Post-Mandur, Palike's trash woes mount

Post-Mandur, Palike's trash woes mount

Villages around some abandoned quarry pits on the outskirts of Bengaluru and a lake near Mandur are the new dumping grounds for the City's garbage.

To keep its promise made to the residents of Mandur, BBMP has stopped sending waste to the landfill since Friday. However, the alternatives are not yet ready. About 1,300 tonnes of waste that used to go to the Mandur landfill are now going to some quarry pits and a lake, sources told Deccan Herald.

“It is a matter of grave concern that mixed waste collected in an unscientific manner is going to some quarry pits. It will pollute the groundwater,” said an official. Some quarry pits at Kada Agrahara in East Bengaluru and a lake near Mandur are now bearing the brunt. The challenge lies in properly disposing of the 1,300 tonnes of garbage that earlier used to go to the Mandur landfill.

On an average, the City produces about 4,000 tonnes of waste per day. Following vehement protests by residents of villages around the landfills, BBMP is now switching to waste processing. The Palike claims that about 2,750 tonnes of waste is being processed at different locations.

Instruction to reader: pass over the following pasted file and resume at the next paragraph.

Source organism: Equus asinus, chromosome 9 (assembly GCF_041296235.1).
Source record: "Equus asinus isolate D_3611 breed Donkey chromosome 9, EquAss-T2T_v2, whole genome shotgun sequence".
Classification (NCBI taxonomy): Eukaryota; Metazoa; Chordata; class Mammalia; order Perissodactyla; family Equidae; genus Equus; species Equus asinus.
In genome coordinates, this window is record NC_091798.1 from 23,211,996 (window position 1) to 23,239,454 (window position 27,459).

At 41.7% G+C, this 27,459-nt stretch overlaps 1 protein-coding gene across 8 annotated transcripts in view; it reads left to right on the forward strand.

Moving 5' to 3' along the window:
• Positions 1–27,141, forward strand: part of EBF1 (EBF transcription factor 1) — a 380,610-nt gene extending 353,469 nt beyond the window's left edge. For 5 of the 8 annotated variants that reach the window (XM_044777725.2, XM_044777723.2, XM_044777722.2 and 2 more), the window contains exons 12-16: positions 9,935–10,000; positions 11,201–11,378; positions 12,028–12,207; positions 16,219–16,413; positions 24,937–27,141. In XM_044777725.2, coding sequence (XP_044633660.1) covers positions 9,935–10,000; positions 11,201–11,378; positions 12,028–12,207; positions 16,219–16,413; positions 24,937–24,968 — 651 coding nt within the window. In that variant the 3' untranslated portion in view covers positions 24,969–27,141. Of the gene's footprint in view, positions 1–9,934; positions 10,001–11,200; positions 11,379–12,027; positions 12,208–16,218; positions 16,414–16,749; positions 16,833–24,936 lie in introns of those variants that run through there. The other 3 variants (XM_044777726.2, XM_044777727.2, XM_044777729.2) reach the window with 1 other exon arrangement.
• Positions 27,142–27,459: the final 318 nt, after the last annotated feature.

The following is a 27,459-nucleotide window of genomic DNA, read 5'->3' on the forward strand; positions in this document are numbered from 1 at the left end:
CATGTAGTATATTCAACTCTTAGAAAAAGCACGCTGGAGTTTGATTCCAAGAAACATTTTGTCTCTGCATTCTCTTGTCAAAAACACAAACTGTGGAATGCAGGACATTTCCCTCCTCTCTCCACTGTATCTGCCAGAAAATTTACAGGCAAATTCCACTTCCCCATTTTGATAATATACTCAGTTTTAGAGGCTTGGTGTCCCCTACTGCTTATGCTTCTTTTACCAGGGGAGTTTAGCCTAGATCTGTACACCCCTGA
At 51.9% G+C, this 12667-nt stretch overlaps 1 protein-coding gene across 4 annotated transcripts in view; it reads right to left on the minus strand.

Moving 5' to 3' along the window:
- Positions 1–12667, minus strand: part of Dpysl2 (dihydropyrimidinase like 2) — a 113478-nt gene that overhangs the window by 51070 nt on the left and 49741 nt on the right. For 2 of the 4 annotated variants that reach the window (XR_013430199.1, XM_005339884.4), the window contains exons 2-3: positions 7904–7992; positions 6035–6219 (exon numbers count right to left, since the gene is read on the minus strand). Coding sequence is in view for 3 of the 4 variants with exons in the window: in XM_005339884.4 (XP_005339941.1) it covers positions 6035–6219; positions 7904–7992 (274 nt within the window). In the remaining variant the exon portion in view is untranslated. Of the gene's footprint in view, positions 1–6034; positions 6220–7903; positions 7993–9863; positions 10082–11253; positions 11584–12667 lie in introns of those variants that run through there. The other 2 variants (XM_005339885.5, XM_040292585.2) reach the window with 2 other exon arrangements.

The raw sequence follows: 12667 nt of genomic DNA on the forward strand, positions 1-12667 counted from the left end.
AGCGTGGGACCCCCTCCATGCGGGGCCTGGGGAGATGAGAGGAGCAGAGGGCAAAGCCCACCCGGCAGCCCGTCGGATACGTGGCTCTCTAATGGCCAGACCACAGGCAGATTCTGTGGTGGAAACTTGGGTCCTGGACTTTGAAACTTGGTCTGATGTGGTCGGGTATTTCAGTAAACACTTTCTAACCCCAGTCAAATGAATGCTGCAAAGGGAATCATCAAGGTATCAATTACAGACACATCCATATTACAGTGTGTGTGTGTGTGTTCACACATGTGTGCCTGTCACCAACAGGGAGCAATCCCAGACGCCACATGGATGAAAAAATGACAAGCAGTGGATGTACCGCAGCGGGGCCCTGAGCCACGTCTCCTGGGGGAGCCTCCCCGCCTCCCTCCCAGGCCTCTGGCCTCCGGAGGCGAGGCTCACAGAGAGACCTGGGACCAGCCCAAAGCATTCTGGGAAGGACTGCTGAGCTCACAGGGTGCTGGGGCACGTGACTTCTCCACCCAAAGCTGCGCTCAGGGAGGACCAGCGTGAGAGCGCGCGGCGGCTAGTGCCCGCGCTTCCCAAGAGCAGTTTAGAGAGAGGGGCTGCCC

The Palike claims that at least 600 tonnes of waste would be processed at Mandur in future, strictly in accordance with municipal solid waste disposal laws. But the necessary infrastructure is still not ready.

The Palike claims that 800 tonnes to 900 tonnes are being processed at S Bingipura, 300 tonnes at Lakshmipura, 500 tonnes at MSGP unit near Doddaballapur and 100 tonnes on the premises of the Karnataka Compost Development Corporation.

Further, four biomethanation plants are operational, with each having a capacity to convert at least five tonnes of waste into bio-methane. The number of plants would be enhanced to 13 in the coming days. There are also plans to start waste-to-energy units, but it will take another six months to one year for them to be operational.

The BBMP, on Monday, convened a meeting with various stakeholders in waste management where measures taken for scientific disposal of waste were discussed. Palike officials informed the petitioners in a PIL relating to solid waste management that they have created a forum, where garbage producers will tie up with a panel of waste management experts whose number has increased from 45 to about 60. The panel will assist bulk waste generators to reduce, reuse and recycle waste. These experts will assist the bulk generators to set up waste processing units locally.

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